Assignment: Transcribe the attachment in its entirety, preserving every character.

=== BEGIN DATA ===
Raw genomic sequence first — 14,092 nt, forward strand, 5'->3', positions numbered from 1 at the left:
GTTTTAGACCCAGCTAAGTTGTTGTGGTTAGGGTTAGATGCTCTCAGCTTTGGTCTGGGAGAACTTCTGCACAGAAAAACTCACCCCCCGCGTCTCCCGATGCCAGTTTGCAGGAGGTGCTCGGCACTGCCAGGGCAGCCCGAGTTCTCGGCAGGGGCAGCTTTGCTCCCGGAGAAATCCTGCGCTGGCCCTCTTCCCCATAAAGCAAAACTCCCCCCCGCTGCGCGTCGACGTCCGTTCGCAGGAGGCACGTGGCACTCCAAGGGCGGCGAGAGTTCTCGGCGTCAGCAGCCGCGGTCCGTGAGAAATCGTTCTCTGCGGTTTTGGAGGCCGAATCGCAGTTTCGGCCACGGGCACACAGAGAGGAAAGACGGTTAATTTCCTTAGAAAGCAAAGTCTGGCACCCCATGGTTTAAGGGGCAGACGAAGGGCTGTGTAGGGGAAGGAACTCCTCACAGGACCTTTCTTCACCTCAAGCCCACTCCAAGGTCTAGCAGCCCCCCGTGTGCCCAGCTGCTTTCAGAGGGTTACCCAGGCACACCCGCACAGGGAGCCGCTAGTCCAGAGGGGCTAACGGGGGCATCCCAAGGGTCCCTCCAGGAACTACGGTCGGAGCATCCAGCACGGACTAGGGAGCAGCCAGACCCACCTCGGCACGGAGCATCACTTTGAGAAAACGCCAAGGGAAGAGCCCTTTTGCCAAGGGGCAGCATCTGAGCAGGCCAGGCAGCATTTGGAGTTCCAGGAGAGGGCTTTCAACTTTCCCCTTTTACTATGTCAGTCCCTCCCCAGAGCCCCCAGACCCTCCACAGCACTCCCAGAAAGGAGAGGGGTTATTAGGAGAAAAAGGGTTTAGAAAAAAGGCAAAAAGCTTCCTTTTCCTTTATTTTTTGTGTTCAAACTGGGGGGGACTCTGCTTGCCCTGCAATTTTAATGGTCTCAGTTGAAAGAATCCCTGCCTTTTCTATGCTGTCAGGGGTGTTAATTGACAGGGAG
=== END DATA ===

Raw genomic sequence first — 14,092 nt, forward strand, 5'->3', positions numbered from 1 at the left:
GTTTTAGACCCAGCTAAGTTGTTGTGGTTAGGGTTAGATGCTCTCAGCTTTGGTCTGGGAGAACTTCTGCACAGAAAAACTCACCCCCCGCGTCTCCCGATGCCAGTTTGCAGGAGGTGCTCGGCACTGCCAGGGCAGCCCGAGTTCTCGGCAGGGGCAGCTTTGCTCCCGGAGAAATCCTGCGCTGGCCCTCTTCCCCATAAAGCAAAACTCCCCCCCGCTGCGCGTCGACGTCCGTTCGCAGGAGGCACGTGGCACTCCAAGGGCGGCGAGAGTTCTCGGCGTCAGCAGCCGCGGTCCGTGAGAAATCGTTCTCTGCGGTTTTGGAGGCCGAATCGCAGTTTCGGCCACGGGCACACAGAGAGGAAAGACGGTTAATTTCCTTAGAAAGCAAAGTCTGGCACCCCATGGTTTAAGGGGCAGACGAAGGGCTGTGTAGGGGAAGGAACTCCTCACAGGACCTTTCTTCACCTCAAGCCCACTCCAAGGTCTAGCAGCCCCCCGTGTGCCCAGCTGCTTTCAGAGGGTTACCCAGGCACACCCGCACAGGGAGCCGCTAGTCCAGAGGGGCTAACGGGGGCATCCCAAGGGTCCCTCCAGGAACTACGGTCGGAGCATCCAGCACGGACTAGGGAGCAGCCAGACCCACCTCGGCACGGAGCATCACTTTGAGAAAACGCCAAGGGAAGAGCCCTTTTGCCAAGGGGCAGCATCTGAGCAGGCCAGGCAGCATTTGGAGTTCCAGGAGAGGGCTTTCAACTTTCCCCTTTTACTATGTCAGTCCCTCCCCAGAGCCCCCAGACCCTCCACAGCACTCCCAGAAAGGAGAGGGGTTATTAGGAGAAAAAGGGTTTAGAAAAAAGGCAAAAAGCTTCCTTTTCCTTTATTTTTTGTGTTCAAACTGGGGGGGACTCTGCTTGCCCTGCAATTTTAATGGTCTCAGTTGAAAGAATCCCTGCCTTTTCTATGCTGTCAGGGGTGTTAATTGACAGGGAG